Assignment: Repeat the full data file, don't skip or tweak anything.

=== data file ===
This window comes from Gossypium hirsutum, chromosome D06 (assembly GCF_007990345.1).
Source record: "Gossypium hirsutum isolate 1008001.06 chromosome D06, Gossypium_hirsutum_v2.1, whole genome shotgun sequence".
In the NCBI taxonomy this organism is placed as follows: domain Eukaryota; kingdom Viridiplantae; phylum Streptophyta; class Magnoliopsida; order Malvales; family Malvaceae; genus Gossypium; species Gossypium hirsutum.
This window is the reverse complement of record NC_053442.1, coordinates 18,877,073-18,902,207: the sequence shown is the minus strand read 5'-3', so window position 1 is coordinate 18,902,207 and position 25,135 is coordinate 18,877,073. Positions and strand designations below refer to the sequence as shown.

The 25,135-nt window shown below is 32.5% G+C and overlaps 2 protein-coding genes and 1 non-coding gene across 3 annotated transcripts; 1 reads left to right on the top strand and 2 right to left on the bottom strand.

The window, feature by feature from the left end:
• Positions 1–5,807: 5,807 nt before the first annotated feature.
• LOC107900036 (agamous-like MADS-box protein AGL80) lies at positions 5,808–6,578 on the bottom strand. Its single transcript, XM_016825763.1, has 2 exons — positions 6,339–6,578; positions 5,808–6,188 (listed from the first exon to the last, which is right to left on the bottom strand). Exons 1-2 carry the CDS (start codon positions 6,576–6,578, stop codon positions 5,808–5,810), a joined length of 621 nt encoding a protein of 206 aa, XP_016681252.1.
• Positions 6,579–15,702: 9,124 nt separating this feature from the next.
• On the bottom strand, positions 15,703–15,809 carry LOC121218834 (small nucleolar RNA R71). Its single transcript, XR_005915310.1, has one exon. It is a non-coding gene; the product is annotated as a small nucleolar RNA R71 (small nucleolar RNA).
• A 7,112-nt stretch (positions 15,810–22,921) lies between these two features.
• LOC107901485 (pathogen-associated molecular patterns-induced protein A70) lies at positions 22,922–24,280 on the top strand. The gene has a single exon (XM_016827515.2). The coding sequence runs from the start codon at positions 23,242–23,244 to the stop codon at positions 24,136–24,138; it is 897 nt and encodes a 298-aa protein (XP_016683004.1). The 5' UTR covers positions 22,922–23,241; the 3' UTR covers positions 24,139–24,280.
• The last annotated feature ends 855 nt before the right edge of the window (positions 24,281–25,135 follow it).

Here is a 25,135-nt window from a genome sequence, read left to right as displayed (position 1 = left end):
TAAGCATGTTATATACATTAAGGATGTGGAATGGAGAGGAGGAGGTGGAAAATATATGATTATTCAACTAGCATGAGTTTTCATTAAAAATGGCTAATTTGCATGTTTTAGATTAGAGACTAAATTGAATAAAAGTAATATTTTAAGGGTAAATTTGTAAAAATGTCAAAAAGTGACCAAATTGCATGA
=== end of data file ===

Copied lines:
This window comes from Gossypium hirsutum, chromosome D06 (assembly GCF_007990345.1).
Source record: "Gossypium hirsutum isolate 1008001.06 chromosome D06, Gossypium_hirsutum_v2.1, whole genome shotgun sequence".
In the NCBI taxonomy this organism is placed as follows: domain Eukaryota; kingdom Viridiplantae; phylum Streptophyta; class Magnoliopsida; order Malvales; family Malvaceae; genus Gossypium; species Gossypium hirsutum.
This window is the reverse complement of record NC_053442.1, coordinates 18,877,073-18,902,207: the sequence shown is the minus strand read 5'-3', so window position 1 is coordinate 18,902,207 and position 25,135 is coordinate 18,877,073. Positions and strand designations below refer to the sequence as shown.

The 25,135-nt window shown below is 32.5% G+C and overlaps 2 protein-coding genes and 1 non-coding gene across 3 annotated transcripts; 1 reads left to right on the top strand and 2 right to left on the bottom strand.

The window, feature by feature from the left end:
• Positions 1–5,807: 5,807 nt before the first annotated feature.
• LOC107900036 (agamous-like MADS-box protein AGL80) lies at positions 5,808–6,578 on the bottom strand. Its single transcript, XM_016825763.1, has 2 exons — positions 6,339–6,578; positions 5,808–6,188 (listed from the first exon to the last, which is right to left on the bottom strand). Exons 1-2 carry the CDS (start codon positions 6,576–6,578, stop codon positions 5,808–5,810), a joined length of 621 nt encoding a protein of 206 aa, XP_016681252.1.
• Positions 6,579–15,702: 9,124 nt separating this feature from the next.
• On the bottom strand, positions 15,703–15,809 carry LOC121218834 (small nucleolar RNA R71). Its single transcript, XR_005915310.1, has one exon. It is a non-coding gene; the product is annotated as a small nucleolar RNA R71 (small nucleolar RNA).
• A 7,112-nt stretch (positions 15,810–22,921) lies between these two features.
• LOC107901485 (pathogen-associated molecular patterns-induced protein A70) lies at positions 22,922–24,280 on the top strand. The gene has a single exon (XM_016827515.2). The coding sequence runs from the start codon at positions 23,242–23,244 to the stop codon at positions 24,136–24,138; it is 897 nt and encodes a 298-aa protein (XP_016683004.1). The 5' UTR covers positions 22,922–23,241; the 3' UTR covers positions 24,139–24,280.
• The last annotated feature ends 855 nt before the right edge of the window (positions 24,281–25,135 follow it).

Here is a 25,135-nt window from a genome sequence, read left to right as displayed (position 1 = left end):
TAAGCATGTTATATACATTAAGGATGTGGAATGGAGAGGAGGAGGTGGAAAATATATGATTATTCAACTAGCATGAGTTTTCATTAAAAATGGCTAATTTGCATGTTTTAGATTAGAGACTAAATTGAATAAAAGTAATATTTTAAGGGTAAATTTGTAAAAATGTCAAAAAGTGACCAAATTGCATGA